And this is just two days of eight. It is almost inhuman, and if Zeus is watching he will perhaps be moved to lend a hand. After all, Poseidon, god of the sea, was his brother.

Eight golds does not seem possible. Of course, it's not. Well, maybe. But just to arrive at this point of possibility speaks of a talent that is freakish. In a way it does not matter how many Phelps wins, for his mere pursuit of eight is a reminder that every time we imagine a finish line to human accomplishment, an athlete arrives who dares to cross it.

He may not arrive at his destination, but he has gone in honest search of it; he may not make history, but at least he has had the courage to explore this uncharted frontier of human athletic endeavour.

Spitz's enviable record

Gymnast Alexander Dityatin won eight medals in Moscow 1980, three golds, four silvers, one bronze, but it is Mark Spitz's seven golds in Munich, the greatest Olympic performance in more than a century, that is Phelps' lure.

The early model Spitz was all haughtiness, claiming in Mexico 1968 that he would leave a formidable imprint on the Games. Then, at least, he failed to meet his boast. Phelps has been quieter, he has not said much (when unprompted) about eight golds. Or seven. He has only talked about one. In all the hoopla, in all the talk of Speedo's $1 million bonus if he wins seven golds, he has stayed anchored to the ground. Big feet have other uses.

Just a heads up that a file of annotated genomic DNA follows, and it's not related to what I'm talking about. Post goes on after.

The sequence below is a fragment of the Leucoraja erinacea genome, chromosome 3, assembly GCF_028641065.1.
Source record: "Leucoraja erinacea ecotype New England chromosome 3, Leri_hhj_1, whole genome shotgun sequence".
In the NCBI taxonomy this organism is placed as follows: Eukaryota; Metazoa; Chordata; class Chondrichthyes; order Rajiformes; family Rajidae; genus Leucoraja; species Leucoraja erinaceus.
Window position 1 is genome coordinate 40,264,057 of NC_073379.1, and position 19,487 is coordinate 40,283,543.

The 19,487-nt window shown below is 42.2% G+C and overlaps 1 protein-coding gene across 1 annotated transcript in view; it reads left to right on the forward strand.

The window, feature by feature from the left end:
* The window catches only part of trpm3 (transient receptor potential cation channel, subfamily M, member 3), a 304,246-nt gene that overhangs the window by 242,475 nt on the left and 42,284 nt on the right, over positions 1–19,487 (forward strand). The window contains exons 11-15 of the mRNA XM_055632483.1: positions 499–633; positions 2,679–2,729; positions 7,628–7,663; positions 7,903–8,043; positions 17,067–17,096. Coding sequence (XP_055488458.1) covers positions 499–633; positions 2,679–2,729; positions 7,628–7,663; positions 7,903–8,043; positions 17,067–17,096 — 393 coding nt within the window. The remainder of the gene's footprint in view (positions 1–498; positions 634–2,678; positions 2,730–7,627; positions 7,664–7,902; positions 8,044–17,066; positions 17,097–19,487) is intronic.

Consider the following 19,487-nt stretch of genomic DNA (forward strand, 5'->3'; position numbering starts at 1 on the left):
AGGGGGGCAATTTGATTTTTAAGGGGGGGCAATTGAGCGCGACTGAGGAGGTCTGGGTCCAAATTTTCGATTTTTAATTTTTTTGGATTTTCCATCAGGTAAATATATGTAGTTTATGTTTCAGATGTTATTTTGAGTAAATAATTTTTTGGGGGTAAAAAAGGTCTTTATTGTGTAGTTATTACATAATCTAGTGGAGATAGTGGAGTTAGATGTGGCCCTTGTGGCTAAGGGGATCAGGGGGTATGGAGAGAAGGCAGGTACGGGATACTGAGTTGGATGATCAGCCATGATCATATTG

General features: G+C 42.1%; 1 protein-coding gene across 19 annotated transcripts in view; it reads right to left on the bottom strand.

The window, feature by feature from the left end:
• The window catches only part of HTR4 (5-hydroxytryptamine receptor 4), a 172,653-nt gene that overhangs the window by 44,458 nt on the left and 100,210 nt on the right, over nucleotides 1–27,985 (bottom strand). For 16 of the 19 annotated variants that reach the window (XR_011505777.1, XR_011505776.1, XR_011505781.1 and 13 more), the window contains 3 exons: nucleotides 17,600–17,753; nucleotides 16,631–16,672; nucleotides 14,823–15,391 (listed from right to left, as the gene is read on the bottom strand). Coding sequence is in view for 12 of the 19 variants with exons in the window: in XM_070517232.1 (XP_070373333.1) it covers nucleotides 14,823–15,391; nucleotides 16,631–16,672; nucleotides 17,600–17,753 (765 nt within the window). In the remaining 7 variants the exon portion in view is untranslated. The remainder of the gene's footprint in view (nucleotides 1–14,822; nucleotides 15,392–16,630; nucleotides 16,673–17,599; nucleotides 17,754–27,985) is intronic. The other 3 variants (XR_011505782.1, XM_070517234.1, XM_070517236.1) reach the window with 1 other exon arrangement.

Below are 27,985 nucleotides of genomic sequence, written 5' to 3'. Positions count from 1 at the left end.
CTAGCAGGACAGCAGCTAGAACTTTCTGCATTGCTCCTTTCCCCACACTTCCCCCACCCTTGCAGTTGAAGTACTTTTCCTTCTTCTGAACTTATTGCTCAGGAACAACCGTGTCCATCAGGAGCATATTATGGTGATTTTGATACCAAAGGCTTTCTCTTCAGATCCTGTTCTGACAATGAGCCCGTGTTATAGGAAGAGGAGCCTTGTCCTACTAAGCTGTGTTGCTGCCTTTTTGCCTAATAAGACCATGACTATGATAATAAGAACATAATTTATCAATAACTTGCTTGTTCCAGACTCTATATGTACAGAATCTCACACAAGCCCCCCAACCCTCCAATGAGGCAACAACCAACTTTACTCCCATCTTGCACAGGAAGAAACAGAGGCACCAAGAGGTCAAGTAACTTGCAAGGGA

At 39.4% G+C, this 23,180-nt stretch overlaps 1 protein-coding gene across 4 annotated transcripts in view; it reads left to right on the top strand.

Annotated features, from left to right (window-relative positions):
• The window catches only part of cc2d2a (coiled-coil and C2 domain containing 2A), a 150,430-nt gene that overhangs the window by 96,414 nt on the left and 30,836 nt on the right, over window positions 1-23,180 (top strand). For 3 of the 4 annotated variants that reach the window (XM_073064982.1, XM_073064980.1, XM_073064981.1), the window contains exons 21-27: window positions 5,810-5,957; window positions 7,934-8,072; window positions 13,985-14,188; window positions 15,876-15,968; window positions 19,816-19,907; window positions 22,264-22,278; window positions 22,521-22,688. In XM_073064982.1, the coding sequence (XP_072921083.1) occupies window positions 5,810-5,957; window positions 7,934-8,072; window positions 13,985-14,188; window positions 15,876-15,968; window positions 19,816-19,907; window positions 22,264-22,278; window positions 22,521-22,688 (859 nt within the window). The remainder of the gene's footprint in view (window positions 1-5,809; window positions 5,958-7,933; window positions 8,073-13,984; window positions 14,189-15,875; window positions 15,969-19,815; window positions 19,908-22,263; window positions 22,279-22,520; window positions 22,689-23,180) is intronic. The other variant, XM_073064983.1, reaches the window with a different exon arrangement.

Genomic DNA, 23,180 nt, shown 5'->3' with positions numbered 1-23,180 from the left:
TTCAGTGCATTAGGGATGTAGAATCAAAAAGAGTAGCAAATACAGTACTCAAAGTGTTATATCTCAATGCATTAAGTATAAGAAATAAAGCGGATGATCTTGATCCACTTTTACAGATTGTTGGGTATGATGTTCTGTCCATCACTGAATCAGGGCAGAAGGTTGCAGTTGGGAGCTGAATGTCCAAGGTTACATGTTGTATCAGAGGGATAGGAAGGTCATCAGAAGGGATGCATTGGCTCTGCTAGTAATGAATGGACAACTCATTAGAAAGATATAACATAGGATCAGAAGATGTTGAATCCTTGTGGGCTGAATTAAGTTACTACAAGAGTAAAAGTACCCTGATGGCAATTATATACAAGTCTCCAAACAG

If he equals Spitz's seven golds, then in a way he will have surpassed him. Spitz swam 13 races (heats were less in those days), Phelps has 20 on his schedule. Spitz swam the freestyle and butterfly, Phelps' world records in the individual medley suggest a mastery of all four strokes.

In 1972, Spitz's coach heard whispers that his swimmer was reluctant to swim the 100 metres freestyle, being in awe of his compatriot Jerry Heidenreich who was in fine form. The coach told Spitz that people would see him as chicken if he opted out, so he swam, and won.

There is no chicken to Phelps either. When choosing his individual events, it was suggested by his coach that he leave out the 200 metres freestyle. After all, he would have to face Ian Thorpe, the world record holder and swimming's reigning deity before he arrived.

Ready for challenge

Phelps refused, and this stubbornness is not mere ego, but a champion's knowledge that true greatness arrives in the challenge. As he said: "One thing I always wanted to do is race Thorpe in a freestyle event. This is probably the best opportunity for me to swim in probably the fastest 200 free in history. There are a lot of guys who could win the gold."

This choice of event will not help Phelps. Being American, and thus guaranteed a relentless media scrutiny that athletes from lesser nations will not suffer, will not help him. Arriving at Athens with track and field wrapped in drug allegations thus making him the Games' focal point will not help him. He will have a hard time inflating his lungs as it is without the pressure trying to squeeze them.

If he does not win as many as he dreams of he is still a hero for trying. If he does win, even seven, then this much we know. On Mount Olympus, where Zeus ruled, lived 12 Gods who were known as the Olympians. It will be time to add a 13th throne.